(CNN) -- A menacing tornado churned behind Mike Eilts as the storm chaser's truck sped away.
It seemed like the perfect escape, until Eilts realized he was barreling toward a dead end.
The team from the National Severe Storms Laboratory had two choices: one bad, and the other worse.
"The decision was either to get out of the car and jump in the farmer's yard," he says, "or to try and beat it."
Driving toward the tornado was the only way out.
The truck shook as the edge of the tornado pushed it, Eilts recalls. But he floored it and somehow made it to safety.
That was more than two decades ago. But even now, the sight of the dirt swirling and the sound of screams that day are memories that remain fresh in Eilts' mind.
It was a close call -- the kind of thing Eilts says you don't forget.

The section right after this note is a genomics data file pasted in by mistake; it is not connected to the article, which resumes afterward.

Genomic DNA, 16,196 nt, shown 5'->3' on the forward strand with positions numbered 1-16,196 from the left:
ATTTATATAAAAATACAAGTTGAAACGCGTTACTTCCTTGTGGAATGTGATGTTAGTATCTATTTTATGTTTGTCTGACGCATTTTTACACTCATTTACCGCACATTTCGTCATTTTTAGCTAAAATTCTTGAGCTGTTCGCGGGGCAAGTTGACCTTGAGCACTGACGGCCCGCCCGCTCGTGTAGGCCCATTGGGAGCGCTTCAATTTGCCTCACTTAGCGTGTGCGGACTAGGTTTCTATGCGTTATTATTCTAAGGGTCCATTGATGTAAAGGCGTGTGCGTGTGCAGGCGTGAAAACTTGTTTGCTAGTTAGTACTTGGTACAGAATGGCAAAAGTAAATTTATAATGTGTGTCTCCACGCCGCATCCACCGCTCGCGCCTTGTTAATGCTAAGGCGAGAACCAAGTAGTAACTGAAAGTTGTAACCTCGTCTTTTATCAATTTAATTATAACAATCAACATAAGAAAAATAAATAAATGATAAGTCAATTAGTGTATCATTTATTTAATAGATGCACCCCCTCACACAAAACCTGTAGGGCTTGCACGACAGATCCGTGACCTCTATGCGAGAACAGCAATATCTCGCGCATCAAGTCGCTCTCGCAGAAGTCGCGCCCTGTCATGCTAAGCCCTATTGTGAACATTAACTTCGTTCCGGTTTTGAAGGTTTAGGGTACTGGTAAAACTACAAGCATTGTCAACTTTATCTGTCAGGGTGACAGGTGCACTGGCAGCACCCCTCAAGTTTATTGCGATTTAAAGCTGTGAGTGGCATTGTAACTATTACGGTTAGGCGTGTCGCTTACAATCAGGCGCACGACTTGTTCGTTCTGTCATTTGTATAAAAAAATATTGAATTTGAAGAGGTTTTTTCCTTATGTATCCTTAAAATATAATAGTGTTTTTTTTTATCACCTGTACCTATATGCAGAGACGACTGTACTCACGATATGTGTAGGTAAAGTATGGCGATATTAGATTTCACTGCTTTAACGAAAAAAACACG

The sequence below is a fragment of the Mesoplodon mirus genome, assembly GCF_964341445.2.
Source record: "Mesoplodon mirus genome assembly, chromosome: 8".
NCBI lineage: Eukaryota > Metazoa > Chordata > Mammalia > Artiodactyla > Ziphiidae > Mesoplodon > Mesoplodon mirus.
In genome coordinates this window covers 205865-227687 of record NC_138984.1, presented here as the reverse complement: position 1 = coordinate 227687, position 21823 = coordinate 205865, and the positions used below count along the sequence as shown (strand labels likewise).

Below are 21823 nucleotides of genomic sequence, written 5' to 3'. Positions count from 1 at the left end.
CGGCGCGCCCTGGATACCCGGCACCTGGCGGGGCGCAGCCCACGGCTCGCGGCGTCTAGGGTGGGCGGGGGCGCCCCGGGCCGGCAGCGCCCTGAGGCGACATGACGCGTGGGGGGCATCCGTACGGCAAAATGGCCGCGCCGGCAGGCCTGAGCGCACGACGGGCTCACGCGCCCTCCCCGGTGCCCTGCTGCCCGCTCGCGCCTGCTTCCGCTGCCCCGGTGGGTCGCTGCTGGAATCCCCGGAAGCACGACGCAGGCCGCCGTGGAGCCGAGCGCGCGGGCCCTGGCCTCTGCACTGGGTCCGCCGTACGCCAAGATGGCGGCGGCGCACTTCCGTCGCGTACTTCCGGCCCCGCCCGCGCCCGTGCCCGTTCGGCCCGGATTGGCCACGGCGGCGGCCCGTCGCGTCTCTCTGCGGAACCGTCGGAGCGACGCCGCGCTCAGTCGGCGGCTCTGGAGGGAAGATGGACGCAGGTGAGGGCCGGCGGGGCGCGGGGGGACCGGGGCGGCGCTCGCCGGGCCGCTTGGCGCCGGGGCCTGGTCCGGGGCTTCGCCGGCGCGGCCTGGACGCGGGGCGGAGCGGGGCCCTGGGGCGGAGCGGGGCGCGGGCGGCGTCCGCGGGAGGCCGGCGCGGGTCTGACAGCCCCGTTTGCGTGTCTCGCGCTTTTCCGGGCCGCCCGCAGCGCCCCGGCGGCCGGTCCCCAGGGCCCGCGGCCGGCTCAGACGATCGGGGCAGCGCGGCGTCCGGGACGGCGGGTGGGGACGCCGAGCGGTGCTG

The deaths of three storm chasers in Oklahoma have sparked a surge of questions about people who drive toward tornadoes when others run away.
Who chases storms? Why do they do it? And what makes it worth the risk?
Visiting the 'tornado zoo'
Some say storm chasing provides valuable scientific information that helps increase warning times for people in harm's way. Some argue it's a dangerous hobby for thousands of inexperienced onlookers searching for a thrill. But others stress that there are safe ways to chase tornadoes, a kind of tourism that one company compares to a cruise vacation.
Eilts, who once worked as a government researcher and now is the president and CEO of Oklahoma-based Weather Decision Technologies, says he's seen both sides.
It used to be that the only people going toward tornadoes were trained scientists, he says.
Now, when he's observing storms, a different sort of sight makes Eilts turn around and head home.
Not the ominous funnel clouds.
These days, Eilts says what he fears are car after car, parallel parked on highway shoulders, with droves of people stretching their arms into the air, trying to capture the "money shot."